If you want to read the whole chat, click here.

If you have more questions, send me one on Twitter (@toddarcher) and use the #cowboysmail hashtag. The mailbag posts will go up Friday and Saturday.

But Geno in Plano asked a question I’d like to expand upon.

Church
Thomas
Geno: the Cowboys seem to undervalue the safety positions- always seem to back fill or try a stop-gap; any chance of signing a more proven commodity this year pre- or post- draft?

Todd Archer: I don't think so, Geno. There's not a real proven guy worth it right now. Look at Marinelli's safeties in Chicago. They were solid players but hardly stars. Maybe they look in the draft, but I really think they try to see what they have in J.J. Wilcox, Jeff Heath and Matt Johnson.

To expand, I have received a ton of questions about the safety spot this offseason because there is no doubt the play was poor in 2013 next to Barry Church. The Cowboys have not expressed interest in any veteran safeties that I have been able to determine, so it looks clear they will go with Wilcox, Heath and Johnson, as I stated in the answer. Personally, I’d take a look at Steve Gregory, but they are not about to take me up on that suggestion.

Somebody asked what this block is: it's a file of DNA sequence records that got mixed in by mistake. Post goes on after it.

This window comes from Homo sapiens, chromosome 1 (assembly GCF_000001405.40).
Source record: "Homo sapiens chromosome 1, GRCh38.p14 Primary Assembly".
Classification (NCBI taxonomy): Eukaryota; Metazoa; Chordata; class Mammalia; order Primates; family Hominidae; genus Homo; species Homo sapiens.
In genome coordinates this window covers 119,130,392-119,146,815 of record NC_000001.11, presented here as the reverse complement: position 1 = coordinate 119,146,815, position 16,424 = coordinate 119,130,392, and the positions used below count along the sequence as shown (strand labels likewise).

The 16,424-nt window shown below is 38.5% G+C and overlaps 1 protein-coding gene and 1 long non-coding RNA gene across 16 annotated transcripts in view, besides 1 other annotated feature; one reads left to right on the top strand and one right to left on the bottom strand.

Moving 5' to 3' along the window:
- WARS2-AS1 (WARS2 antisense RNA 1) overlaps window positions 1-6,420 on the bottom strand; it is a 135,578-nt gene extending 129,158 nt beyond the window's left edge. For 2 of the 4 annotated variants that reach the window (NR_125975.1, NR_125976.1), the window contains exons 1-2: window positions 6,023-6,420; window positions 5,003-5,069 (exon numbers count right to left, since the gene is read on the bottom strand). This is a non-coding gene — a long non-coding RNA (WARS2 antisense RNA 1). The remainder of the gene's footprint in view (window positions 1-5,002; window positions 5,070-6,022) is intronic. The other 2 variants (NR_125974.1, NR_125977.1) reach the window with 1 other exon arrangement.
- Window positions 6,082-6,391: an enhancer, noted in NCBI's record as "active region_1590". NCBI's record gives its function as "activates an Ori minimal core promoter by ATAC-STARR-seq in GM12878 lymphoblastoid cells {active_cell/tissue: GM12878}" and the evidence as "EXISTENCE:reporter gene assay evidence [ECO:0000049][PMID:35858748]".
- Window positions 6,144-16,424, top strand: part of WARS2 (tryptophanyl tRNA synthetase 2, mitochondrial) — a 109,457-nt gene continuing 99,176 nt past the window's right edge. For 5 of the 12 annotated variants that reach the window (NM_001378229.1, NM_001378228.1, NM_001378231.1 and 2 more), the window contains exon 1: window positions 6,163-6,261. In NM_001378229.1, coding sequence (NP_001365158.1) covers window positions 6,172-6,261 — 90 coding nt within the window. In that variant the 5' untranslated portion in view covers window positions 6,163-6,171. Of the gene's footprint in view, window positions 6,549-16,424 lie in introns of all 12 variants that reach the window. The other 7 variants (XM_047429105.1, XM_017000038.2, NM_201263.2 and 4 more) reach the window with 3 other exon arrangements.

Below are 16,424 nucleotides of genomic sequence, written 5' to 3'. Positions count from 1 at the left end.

Jimmie Ward is among the pre-draft visitors, so they could look at him as well.

But the notion is that the Cowboys have to have an Earl Thomas to succeed in today’s NFL. Sure, but how many teams have an Earl Thomas? Five years ago everybody was saying the Cowboys needed to get a safety like Troy Polamalu or Ed Reed. Sure, but how many of those guys are rolling around?

They are rare players. I think the Cowboys would have selected Kenny Vaccaro last year if he wasn’t scooped up by the New Orleans Saints before Dallas picked in the first round. He was gone, so they traded down.

In his three years with the Chicago Bears, [Rod] Marinelli’s safeties were Danieal Manning and Chris Harris in 2010, with Chris Conte and Major Wright handling the duties in 2011-12. The Bears let Manning walk as a free agent when the Houston Texans offered him a big deal. Conte and Wright were third-round picks in the 2011 and 2010 drafts, respectively.